Oh, the weather outside is certainly frightful! If you, like us, tend to take to the couch instead of the slopes in this wintry season, and, if you, like us, think that the couch is expertly paired with a good book and big mug of tea, then read on. In this edition of Do-Lit-Yourself, we’ve created four bookish tea blends to pair with some of our favourite titles, plus tips on how to create your own.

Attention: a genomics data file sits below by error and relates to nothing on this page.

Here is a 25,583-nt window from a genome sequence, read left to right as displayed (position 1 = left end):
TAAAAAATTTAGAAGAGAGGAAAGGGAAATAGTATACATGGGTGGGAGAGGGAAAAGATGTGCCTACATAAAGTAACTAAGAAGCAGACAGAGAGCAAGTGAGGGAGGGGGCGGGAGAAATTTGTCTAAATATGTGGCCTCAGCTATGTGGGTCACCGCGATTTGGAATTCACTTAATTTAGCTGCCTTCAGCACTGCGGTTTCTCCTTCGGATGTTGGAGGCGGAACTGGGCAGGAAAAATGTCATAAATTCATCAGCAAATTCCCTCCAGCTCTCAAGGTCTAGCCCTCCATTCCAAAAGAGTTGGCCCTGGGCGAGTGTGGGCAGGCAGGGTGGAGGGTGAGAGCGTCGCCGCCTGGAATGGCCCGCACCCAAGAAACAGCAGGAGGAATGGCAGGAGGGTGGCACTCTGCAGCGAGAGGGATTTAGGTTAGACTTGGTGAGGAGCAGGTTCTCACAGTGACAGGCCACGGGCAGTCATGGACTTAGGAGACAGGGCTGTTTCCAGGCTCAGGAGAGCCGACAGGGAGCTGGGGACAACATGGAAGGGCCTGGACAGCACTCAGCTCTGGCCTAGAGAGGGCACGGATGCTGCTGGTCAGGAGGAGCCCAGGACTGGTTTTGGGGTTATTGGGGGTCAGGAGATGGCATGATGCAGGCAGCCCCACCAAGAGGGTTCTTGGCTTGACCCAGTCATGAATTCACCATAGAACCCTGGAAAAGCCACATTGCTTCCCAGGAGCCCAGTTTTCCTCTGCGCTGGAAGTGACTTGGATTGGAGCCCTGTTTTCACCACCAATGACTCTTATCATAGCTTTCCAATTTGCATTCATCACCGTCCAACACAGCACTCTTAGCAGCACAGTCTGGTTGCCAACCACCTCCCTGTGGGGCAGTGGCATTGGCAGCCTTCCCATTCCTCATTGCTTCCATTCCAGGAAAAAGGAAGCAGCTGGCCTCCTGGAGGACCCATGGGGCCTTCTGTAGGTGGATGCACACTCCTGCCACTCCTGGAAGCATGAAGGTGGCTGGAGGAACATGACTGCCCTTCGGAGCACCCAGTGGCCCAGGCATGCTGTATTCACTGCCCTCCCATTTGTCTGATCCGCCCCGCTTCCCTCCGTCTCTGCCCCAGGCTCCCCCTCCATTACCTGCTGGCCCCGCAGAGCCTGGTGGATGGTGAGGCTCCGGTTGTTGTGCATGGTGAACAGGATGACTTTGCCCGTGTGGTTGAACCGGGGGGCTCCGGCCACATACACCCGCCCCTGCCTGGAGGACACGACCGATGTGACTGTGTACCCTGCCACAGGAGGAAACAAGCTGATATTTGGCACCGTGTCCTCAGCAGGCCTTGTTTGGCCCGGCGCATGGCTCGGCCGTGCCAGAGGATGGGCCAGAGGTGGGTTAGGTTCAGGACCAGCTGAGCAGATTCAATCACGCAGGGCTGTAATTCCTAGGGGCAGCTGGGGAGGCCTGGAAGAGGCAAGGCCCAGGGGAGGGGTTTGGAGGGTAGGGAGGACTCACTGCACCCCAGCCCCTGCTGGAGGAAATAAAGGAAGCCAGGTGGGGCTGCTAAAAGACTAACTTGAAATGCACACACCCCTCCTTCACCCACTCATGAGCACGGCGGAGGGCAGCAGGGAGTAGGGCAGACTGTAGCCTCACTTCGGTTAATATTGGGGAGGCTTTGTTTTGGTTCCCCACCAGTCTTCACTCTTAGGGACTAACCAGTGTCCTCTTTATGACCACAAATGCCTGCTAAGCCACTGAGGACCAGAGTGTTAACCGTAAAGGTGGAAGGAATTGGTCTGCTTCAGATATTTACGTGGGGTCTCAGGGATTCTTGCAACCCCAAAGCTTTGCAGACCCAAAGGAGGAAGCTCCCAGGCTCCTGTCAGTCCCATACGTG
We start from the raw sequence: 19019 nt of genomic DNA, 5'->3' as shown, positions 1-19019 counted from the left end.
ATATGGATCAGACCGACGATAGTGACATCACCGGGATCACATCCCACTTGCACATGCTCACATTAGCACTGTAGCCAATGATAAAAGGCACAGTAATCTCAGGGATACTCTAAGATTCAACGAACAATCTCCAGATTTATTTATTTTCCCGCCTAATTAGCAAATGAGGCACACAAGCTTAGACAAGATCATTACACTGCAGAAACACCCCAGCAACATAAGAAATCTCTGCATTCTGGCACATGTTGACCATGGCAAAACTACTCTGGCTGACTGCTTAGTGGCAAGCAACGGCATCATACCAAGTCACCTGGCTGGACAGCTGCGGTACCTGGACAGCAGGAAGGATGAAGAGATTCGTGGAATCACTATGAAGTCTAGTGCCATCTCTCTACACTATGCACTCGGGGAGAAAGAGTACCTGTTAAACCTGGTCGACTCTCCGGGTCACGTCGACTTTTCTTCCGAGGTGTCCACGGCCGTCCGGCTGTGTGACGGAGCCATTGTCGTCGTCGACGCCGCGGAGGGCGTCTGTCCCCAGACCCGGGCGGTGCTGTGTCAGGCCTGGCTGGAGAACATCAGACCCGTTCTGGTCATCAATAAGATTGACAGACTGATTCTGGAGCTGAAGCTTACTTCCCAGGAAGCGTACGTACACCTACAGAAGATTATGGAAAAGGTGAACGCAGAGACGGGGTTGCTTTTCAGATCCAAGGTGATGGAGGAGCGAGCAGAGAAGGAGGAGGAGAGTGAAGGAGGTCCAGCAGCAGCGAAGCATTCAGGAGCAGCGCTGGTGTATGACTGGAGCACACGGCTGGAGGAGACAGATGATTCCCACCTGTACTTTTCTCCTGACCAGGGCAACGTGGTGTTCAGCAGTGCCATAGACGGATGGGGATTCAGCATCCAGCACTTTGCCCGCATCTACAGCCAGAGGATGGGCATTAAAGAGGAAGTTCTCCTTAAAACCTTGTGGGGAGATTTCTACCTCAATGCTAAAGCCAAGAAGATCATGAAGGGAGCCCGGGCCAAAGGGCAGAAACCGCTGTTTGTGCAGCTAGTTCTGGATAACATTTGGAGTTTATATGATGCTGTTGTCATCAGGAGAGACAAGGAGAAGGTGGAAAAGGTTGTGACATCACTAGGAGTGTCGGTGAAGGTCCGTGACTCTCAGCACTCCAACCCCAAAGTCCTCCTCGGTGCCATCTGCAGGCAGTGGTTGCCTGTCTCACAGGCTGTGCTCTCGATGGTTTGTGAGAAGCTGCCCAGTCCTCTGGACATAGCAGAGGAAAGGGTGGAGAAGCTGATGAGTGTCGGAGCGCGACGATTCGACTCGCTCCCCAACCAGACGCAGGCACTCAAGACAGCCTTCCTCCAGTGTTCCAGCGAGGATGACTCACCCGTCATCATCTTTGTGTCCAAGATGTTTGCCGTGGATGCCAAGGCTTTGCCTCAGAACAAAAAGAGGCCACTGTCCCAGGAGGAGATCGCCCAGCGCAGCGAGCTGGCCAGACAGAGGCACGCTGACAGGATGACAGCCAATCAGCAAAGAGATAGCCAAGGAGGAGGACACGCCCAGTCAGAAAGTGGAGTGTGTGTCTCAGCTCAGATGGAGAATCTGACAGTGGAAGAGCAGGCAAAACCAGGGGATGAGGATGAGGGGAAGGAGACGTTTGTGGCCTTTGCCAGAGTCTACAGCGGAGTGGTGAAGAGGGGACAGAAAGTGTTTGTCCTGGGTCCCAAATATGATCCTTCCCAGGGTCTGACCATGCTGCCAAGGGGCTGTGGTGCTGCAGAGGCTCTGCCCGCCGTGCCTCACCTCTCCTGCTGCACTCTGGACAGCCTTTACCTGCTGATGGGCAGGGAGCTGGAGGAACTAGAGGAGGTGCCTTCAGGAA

Do-Lit-Yourself is a column for book lovers with a crafty streak. This pinteresting monthly is penned by LPG Education and Engagement manager Lauren Perruzza.Oh, the weather outside is certainly frightful! If you, like us, tend to take to the couch instead of the slopes in this wintry season, and, if you, like us, think that the couch is expertly paired with a good book and big mug of tea, then read on. In this edition of Do-Lit-Yourself, we’ve created four bookish tea blends to pair with some of our favourite titles, plus tips on how to create your own.When making a tea blend, first decide on the base: the tea leaves or herbs that will likely dominate the taste of your blend. Commonly available varieties include black, green, white, or rooibos. To these, you can add, to taste, as many flavours as you like: spices, dried fruits, nuts, dried or fresh herbs, flower petals, etc. Don’t be afraid to experiment!You can find most (if not all!) of these ingredients in your local bulk or health food store, in small enough quantities to avoid a giant up-front investment. Blend #1: Ero-tea-c EndeavourThis black tea blend has the caffeine to keep your stamina up, plus all the sexy add-ins you might reserve for a romantic night with your partner. Cinnamon, dried cherries, rose petals, and pink peppercorns really make this spicy-sweet tea perfect for some of our saucier faves.Try the honest and wonderful memoir, Hot, Wet, and Shaking by Kaleigh Trace (Invisible Publishing) and/or the deeply personal, painstakingly chronicled movements in Coït, by Chantal Neveu (BookThug). Blend #2: Roots in Rooibos Canadian TeaWhile the base of this tea is pretty far from Canada – Rooibos plants are native to South Africa – we think that its earthy quality is a perfect backdrop for its decidedly Canuck flavour ingredients: dried Saskatoon berries and apples, and walnuts. And hey, if you’re feeling crazy, sweeten with a dash of maple syrup. We believe in you.Pair this blend with books with equally decidedly Canuck settings: may we suggest Robinson’s Crossing by Jan Zwicky (Brick Books) for Prairie-based poetry, Vancouver Confidential, edited by John Belshaw (Anvil Press) for urban non-fiction, or The Search for Heinrich Schlögel by Martha Baillie (Pedlar Press) for a northern pick. Optional: include the Ceeb Radio 2 on low. Blend #3: Your Troubles are Chamomile-s AwayFeeling stressed? Look no further than this blend, created to soothe the spirit and calm frayed nerves. To a chamomile base, add dried lavender and vanilla bean, sweetening with honey if desired.Though any of our lyrical poetry would be a good match for this tea, our top pick is Christine Fellows’ Burning Daylight (ARP Books). While her subject matter is fraught, this gorgeous book and accompanying acoustic album will quickly make you yearn for all tough news to be delivered in such a phenomenally considered, beautiful package.Note: chamomile is not a favourite for some. Feel free to substitute white tea leaves, known for their subtle flavour. Blend #4: General Wellness Granola Blend (Does not actually contain granola)This is a go-to that you can spruce up however you like: it’s great as a get-well tea, immunity booster, or just as an alternative to water when you leave the gym (and return to the aforementioned couch. The couch is essential to this whole thing). With a base of green tea leaves, the additions of matcha, spearmint, lemon balm will provide a great flavour on their own, though feel free to add goji berries, coconut shavings, and/or ginger.Sip this blend and read Dear Leaves, I Miss You All by Sara Heinonen (Mansfield Press) for those who skew environmental, or And Me Among Them by Kristen Den Hartog (Freehand Books) if you want to learn that, in the case of seven-foot-tall Ruth, there are sometimes limits to growth.Let us know your own creations in the comments below, or feel free to send us book recommendations that you think pair well with our blends (or both!).